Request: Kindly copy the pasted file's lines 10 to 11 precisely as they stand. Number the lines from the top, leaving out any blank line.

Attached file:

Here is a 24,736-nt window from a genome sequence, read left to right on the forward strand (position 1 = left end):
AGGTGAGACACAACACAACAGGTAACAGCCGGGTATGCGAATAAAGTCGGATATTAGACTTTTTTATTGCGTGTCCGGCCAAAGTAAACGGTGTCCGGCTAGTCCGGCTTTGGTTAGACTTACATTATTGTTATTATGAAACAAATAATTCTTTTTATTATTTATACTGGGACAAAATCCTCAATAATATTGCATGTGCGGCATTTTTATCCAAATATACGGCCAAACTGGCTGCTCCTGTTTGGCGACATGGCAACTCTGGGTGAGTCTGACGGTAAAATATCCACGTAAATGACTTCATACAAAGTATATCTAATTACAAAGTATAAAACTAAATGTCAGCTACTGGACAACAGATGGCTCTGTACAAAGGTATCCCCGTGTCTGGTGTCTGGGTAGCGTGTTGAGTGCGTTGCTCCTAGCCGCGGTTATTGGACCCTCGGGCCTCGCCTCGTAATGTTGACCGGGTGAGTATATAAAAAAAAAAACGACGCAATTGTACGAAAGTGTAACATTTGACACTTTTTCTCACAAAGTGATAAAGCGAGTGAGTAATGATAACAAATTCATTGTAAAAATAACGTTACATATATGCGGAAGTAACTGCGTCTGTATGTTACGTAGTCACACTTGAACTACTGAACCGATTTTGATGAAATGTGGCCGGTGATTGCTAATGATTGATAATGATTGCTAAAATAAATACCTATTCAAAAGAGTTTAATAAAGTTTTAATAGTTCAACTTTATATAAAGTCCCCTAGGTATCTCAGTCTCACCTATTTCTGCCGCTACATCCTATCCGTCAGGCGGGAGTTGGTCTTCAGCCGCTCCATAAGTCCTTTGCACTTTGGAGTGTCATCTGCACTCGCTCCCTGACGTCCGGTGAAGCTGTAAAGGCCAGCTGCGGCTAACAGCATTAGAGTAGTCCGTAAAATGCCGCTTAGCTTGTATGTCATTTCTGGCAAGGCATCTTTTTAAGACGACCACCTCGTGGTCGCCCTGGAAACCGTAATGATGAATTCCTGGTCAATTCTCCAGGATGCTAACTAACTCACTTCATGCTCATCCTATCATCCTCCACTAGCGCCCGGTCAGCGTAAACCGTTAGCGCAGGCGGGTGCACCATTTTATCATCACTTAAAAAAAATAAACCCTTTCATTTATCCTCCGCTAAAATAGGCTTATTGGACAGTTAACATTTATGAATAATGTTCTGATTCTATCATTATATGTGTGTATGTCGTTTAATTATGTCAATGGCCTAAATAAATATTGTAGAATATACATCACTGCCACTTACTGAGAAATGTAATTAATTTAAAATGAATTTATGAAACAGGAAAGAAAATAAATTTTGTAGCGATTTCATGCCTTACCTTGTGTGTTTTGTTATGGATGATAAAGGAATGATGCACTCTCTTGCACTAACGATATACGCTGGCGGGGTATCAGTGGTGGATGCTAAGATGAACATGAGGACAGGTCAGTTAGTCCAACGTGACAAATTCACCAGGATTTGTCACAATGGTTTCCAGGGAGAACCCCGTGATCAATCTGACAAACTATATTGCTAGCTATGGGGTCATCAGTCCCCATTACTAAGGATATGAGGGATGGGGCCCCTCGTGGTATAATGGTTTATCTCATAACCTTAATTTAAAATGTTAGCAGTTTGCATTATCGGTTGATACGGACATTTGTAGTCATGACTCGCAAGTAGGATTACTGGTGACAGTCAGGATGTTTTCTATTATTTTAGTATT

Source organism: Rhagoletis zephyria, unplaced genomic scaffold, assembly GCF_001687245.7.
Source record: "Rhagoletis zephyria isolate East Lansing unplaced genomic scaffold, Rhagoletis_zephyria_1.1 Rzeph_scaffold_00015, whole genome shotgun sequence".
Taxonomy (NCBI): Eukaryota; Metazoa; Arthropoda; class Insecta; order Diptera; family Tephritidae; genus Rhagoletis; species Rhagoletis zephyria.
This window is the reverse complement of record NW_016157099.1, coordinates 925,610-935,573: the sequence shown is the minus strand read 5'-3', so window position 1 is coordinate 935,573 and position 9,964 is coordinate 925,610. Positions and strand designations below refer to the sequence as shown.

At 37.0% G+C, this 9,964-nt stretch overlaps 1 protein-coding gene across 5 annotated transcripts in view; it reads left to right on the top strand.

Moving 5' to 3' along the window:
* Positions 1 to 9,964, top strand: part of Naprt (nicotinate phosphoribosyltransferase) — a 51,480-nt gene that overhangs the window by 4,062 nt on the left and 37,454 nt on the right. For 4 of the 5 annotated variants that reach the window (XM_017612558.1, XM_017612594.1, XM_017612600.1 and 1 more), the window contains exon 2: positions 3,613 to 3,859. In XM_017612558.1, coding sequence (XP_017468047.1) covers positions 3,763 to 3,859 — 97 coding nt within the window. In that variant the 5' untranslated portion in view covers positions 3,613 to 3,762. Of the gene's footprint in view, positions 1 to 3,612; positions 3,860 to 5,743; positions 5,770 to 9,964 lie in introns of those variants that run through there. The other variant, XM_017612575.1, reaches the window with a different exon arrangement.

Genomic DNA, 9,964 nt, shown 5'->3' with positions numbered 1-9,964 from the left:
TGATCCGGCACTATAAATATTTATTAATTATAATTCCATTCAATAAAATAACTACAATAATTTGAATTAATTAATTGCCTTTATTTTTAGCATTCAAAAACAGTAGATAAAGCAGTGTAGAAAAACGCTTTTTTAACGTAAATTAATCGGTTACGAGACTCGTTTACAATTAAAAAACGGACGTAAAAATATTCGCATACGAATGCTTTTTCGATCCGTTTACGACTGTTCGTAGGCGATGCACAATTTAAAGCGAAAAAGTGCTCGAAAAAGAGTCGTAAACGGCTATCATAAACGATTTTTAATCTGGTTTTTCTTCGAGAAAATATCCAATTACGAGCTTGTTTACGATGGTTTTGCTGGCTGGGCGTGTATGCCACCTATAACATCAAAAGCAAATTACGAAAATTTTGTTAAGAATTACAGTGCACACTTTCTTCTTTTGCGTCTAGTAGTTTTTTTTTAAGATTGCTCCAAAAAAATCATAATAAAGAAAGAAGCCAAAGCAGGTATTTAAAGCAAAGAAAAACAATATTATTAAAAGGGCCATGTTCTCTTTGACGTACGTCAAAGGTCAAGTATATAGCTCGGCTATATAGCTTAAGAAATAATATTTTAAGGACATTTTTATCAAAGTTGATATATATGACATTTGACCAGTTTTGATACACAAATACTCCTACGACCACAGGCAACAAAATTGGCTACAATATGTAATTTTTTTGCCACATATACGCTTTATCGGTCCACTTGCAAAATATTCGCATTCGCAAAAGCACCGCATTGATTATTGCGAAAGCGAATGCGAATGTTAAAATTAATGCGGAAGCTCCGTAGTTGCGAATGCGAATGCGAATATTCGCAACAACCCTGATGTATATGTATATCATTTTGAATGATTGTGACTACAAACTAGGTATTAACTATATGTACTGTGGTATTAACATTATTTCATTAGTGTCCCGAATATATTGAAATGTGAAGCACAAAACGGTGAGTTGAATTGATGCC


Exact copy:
Genomic DNA, 9,964 nt, shown 5'->3' with positions numbered 1-9,964 from the left:
TGATCCGGCACTATAAATATTTATTAATTATAATTCCATTCAATAAAATAACTACAATAATTTGAATTAATTAATTGCCTTTATTTTTAGCATTCAAAAACAGTAGATAAAGCAGTGTAGAAAAACGCTTTTTTAACGTAAATTAATCGGTTACGAGACTCGTTTACAATTAAAAAACGGACGTAAAAATATTCGCATACGAATGCTTTTTCGATCCGTTTACGACTGTTCGTAGGCGATGCACAATTTAAAGCGAAAAAGTGCTCGAAAAAGAGTCGTAAACGGCTATCATAAACGATTTTTAATCTGGTTTTTCTTCGAGAAAATATCCAATTACGAGCTTGTTTACGATGGTTTTGCTGGCTGGGCGTGTATGCCACCTATAACATCAAAAGCAAATTACGAAAATTTTGTTAAGAATTACAGTGCACACTTTCTTCTTTTGCGTCTAGTAGTTTTTTTTTAAGATTGCTCCAAAAAAATCATAATAAAGAAAGAAGCCAAAGCAGGTATTTAAAGCAAAGAAAAACAATATTATTAAAAGGGCCATGTTCTCTTTGACGTACGTCAAAGGTCAAGTATATAGCTCGGCTATATAGCTTAAGAAATAATATTTTAAGGACATTTTTATCAAAGTTGATATATATGACATTTGACCAGTTTTGATACACAAATACTCCTACGACCACAGGCAACAAAATTGGCTACAATATGTAATTTTTTTGCCACATATACGCTTTATCGGTCCACTTGCAAAATATTCGCATTCGCAAAAGCACCGCATTGATTATTGCGAAAGCGAATGCGAATGTTAAAATTAATGCGGAAGCTCCGTAGTTGCGAATGCGAATGCGAATATTCGCAACAACCCTGATGTATATGTATATCATTTTGAATGATTGTGACTACAAACTAGGTATTAACTATATGTACTGTGGTATTAACATTATTTCATTAGTGTCCCGAATATATTGAAATGTGAAGCACAAAACGGTGAGTTGAATTGATGCC